Every teacher needs a teaching tool kit. A bunch of go to teaching strategies that they can use to carry out their amazing lessons. If you are beginning with inquiry you may need to refill your teacher bag of tricks with some new ideas.
Because sometimes we get stuck in a rut and forget that there is more than the think-pair-share strategy that will help us teach.
Remember back to a time when you were a fresh-faced university student just entering teachers college with hopes, dreams, a mountain of debt and this naive notion that you could change the world one read aloud at a time?
Then you start teacher’s college and you are suddenly hit with ‘NO FREE TIME’ the work overload, and you are hit with all of these ideas for teaching strategies but with no real idea how or why they would be used.
but the only one you do remember is that easy think-pair-share activity.
So you take that and for the last few years have relied on that one strategy more than any others.
or all of that could just be me ?!?!
There are so many great teaching strategies that help support inquiry-based learning in the classroom.
This is what we talked about during EP31 on Teaching with Inquiry Live
Watch It – Listen To It – Read the Transcript here
Here are some strategies that you may want to incorporate into your daily instruction.
This is a three stage questioning activity. First, you pose a question to your classYou give them time to process and think in silence. Then you have them share and work out their ideas with a partner. Finally, students share their thinking with the whole group
A great idea from Visible Thinking is think-puzzle-explore. This is an activity to help students identify background knowledge, begin to question, then make a plan to find answers. It is perfect to use as a provocation during the engage stage of inquiry.
This is a teaching strategy that I use with my students to help them dig deeper and ask more meaningful questions, arrive at deeper conclusions, make connections with what they are learning. After students share you ask them to explain their thinking with phrases like ‘why might it be that way’ ‘why do you think that’. Asking them to share-clarify-share-clarify 3-5 times helps students to come to much more meaningful conclusions and go beyond the surface.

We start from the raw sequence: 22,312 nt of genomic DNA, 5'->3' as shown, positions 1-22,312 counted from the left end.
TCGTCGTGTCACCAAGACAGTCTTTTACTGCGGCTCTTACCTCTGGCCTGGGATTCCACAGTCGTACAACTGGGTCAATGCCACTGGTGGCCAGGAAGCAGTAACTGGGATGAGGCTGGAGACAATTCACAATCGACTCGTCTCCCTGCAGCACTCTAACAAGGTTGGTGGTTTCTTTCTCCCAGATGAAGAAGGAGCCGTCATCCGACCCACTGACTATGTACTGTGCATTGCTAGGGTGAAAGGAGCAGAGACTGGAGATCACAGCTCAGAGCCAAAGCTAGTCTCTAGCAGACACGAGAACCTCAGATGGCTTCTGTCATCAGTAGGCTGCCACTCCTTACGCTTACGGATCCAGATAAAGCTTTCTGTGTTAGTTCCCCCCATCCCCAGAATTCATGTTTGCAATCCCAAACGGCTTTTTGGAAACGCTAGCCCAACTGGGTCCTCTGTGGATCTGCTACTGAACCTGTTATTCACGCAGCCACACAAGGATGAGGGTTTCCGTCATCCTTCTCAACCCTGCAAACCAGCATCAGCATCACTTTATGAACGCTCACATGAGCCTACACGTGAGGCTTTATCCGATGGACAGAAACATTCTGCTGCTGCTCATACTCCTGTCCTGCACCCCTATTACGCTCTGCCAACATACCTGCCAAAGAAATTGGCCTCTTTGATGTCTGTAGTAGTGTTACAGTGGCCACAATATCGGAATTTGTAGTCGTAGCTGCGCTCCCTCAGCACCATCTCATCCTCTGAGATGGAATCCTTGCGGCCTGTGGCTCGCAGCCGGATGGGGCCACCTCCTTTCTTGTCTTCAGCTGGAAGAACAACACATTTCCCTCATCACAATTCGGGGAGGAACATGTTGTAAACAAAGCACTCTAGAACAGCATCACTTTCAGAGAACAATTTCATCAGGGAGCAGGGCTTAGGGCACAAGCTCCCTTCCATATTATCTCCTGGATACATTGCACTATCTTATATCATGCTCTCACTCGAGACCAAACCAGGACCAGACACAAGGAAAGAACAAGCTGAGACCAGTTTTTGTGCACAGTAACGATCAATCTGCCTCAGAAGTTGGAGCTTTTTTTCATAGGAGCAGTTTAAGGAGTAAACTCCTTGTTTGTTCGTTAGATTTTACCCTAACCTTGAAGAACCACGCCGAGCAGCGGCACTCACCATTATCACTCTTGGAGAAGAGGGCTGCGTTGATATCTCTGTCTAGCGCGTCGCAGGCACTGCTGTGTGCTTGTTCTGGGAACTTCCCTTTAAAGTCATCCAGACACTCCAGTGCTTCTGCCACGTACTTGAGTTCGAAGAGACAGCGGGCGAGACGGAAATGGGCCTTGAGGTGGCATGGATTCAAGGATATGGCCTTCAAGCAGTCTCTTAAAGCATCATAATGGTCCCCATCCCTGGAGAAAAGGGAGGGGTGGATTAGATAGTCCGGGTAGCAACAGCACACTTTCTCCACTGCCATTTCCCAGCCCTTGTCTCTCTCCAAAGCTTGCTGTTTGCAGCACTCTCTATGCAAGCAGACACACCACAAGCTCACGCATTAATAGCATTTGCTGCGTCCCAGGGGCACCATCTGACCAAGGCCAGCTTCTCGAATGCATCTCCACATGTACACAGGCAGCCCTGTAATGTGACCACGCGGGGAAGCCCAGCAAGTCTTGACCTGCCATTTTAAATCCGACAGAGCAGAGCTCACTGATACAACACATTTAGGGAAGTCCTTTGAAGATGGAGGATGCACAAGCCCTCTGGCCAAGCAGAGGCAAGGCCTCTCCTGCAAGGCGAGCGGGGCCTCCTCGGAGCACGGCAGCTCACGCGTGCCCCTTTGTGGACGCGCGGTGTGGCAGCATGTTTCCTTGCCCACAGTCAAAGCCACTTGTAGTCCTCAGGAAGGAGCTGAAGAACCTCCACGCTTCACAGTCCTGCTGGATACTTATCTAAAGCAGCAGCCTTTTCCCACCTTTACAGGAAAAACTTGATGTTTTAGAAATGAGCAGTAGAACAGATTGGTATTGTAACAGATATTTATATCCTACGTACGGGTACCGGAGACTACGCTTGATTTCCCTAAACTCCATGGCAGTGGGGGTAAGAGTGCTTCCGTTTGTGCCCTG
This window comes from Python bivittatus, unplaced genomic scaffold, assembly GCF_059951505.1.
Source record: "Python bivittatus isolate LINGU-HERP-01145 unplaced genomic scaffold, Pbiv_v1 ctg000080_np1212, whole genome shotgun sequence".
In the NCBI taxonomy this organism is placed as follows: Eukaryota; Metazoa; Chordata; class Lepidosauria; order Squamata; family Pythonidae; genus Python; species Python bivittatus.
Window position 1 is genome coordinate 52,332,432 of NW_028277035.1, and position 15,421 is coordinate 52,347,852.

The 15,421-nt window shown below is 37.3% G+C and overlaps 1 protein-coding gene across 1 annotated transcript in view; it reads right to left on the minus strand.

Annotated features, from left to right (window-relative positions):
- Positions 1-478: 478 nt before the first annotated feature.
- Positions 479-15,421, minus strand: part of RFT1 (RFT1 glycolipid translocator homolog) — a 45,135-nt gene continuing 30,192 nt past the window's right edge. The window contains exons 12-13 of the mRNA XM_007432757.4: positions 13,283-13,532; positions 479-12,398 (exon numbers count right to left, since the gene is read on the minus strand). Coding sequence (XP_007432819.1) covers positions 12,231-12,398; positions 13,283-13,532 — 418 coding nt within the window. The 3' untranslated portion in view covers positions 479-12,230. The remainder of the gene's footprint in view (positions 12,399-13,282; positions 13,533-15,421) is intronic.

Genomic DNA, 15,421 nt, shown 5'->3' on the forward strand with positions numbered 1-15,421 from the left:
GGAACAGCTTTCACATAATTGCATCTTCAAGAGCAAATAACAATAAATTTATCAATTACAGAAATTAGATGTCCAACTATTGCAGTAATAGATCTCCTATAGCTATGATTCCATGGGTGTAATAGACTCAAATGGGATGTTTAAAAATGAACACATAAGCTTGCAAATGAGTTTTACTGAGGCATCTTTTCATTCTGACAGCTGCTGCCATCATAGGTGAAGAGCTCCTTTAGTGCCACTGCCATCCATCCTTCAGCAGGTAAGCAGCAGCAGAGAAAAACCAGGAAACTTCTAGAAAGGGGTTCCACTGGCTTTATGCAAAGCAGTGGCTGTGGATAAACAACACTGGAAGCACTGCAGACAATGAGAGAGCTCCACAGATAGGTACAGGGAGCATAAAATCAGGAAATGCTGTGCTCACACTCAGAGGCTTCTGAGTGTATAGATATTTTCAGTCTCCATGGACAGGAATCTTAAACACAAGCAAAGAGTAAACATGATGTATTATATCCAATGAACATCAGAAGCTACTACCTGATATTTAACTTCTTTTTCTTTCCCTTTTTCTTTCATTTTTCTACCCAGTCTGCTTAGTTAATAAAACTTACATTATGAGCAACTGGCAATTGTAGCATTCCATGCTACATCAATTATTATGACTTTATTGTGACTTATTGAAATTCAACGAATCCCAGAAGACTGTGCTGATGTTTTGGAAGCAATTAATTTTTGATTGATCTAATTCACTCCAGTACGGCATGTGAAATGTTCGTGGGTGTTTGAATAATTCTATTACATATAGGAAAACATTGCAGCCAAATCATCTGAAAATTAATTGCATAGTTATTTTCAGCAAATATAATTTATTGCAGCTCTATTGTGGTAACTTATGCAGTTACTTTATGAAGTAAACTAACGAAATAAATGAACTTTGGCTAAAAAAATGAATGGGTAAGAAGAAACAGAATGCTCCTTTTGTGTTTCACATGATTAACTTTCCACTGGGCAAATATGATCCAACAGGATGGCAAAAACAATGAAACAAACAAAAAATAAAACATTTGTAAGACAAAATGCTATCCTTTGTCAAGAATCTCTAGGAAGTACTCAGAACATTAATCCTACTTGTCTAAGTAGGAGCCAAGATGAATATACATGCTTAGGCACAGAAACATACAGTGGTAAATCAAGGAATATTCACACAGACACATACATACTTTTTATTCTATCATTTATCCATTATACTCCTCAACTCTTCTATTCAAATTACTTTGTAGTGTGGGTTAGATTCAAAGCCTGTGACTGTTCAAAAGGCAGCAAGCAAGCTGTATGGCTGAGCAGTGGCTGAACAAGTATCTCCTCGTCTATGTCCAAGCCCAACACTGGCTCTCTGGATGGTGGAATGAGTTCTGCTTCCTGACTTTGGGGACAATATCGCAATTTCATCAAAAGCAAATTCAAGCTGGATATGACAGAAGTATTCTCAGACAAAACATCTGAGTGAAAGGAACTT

Question Sort Matrix
If you are looking for a ‘now what’ after you have finished your wonder wall. This strategy will help you and your students to sort through those questions and evaluate which ones are worth exploring. In a graph you first evaluate the type of question on a horizontal line then you evaluate the questions on how interesting and appropriate they are to dig deeper with.
Connect – Extend – Challenge
When students are in the midst of learning sometimes you need them to focus on what it all means. Using this teaching strategy will help your students to connect new ideas to old ideas. Students connect what they are learning to previous learning, identify how their understanding has changed and explore ideas they still have questions about.
2 Stars and a Wish
Providing students with feedback is important but keeping it focused and manageable is important. Using this teaching strategy has helped me to frame how I provide either oral or written feedback for students. Presented in a compliment sandwich students can learn what they did well and what one next step they need to focus on next.
This is a strategy that I talked about in EP26 of Teaching with inquiry live (Watch It – Listen To It – Read The Transcript). Students need to be explicitly taught how to contribute to a discussion and IDEAS is a strategy that you can use to help them remember the ways they can contribute.
Sometimes you just don’t want to see another sticky note. I get it!! So sometimes I use a graffiti write instead. Students write their ideas all over the paper to answer a question, share their thoughts, or engage in a new concept. When students are done you have a paper that is full of student ideas going any direction possible.
This is one of those popular teaching strategies from teachers college. It is a great way to cover a lot of information in a shorter amount of time. This is especially important when you want students exposed to lots of different ideas but perhaps they don’t need expert knowledge in all areas. I often use this strategy when looking at habitats, energy sources, or physical regions. This activity requires a high degree of accountability on all students. Sometimes this isn’t always possible and some students need more support. Hear about how I handle this issue in ep31 of Teaching With Inquiry Live.
This is a great teaching strategy tool that was popularized by this great resource and amazing teacher Jennifer Runde. She uses learning journals in her interactive math journal resource on TPT. This idea of getting students to reflect on their learning is an important task that I include in my student conferences as well as my science and social studies units. Students identify the learning goal, and what they know about it before learning. After some new knowledge has been gained students reflect on what they have learned and show that they have learned it through this journal.
Do you want more details on the teaching strategies listed here? These slides and more are in my inquiry teaching library.